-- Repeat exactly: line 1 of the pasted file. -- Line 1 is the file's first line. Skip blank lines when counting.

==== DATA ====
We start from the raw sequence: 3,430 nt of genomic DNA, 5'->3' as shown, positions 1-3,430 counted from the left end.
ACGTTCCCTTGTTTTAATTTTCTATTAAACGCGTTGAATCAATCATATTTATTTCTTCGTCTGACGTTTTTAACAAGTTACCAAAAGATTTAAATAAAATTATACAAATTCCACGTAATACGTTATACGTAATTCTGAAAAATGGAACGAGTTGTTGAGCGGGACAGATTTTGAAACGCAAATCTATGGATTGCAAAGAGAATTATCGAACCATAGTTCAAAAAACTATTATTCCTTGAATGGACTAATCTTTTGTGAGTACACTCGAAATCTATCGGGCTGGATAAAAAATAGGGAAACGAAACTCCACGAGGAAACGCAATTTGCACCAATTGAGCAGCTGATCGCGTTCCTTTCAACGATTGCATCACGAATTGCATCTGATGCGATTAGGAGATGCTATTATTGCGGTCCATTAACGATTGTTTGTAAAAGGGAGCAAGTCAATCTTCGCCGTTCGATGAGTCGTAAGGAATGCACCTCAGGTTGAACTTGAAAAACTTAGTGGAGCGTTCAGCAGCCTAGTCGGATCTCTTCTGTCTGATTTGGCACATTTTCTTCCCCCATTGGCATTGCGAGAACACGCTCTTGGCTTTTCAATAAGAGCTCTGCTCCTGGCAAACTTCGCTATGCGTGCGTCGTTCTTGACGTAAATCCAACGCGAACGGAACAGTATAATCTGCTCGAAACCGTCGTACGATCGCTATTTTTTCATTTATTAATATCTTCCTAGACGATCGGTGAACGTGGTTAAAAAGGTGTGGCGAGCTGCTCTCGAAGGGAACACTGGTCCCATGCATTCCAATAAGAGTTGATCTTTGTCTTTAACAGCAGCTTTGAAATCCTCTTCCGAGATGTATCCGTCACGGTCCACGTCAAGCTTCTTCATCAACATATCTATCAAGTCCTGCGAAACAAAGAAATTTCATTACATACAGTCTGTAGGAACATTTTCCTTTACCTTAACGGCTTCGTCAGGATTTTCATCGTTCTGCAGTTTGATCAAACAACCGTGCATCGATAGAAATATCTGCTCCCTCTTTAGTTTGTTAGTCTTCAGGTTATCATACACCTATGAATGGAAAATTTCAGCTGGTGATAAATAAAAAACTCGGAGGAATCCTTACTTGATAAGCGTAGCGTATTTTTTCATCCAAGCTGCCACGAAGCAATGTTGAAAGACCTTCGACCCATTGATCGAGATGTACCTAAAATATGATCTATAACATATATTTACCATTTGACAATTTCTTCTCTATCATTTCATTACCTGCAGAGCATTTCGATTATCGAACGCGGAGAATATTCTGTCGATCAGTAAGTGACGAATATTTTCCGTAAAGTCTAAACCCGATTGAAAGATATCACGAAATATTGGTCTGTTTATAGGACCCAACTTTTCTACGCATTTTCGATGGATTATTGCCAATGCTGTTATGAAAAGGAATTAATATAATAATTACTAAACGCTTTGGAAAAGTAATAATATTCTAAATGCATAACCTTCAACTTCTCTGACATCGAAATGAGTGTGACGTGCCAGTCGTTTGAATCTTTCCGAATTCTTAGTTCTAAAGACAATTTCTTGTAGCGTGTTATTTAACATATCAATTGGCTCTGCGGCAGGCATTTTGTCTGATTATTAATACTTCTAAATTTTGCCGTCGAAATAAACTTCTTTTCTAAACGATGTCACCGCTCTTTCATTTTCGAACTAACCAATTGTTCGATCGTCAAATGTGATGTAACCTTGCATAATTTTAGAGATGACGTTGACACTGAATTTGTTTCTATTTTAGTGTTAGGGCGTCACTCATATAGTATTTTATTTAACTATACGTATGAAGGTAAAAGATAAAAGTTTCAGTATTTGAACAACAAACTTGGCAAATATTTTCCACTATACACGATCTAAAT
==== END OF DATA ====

We start from the raw sequence: 3,430 nt of genomic DNA, 5'->3' as shown, positions 1-3,430 counted from the left end.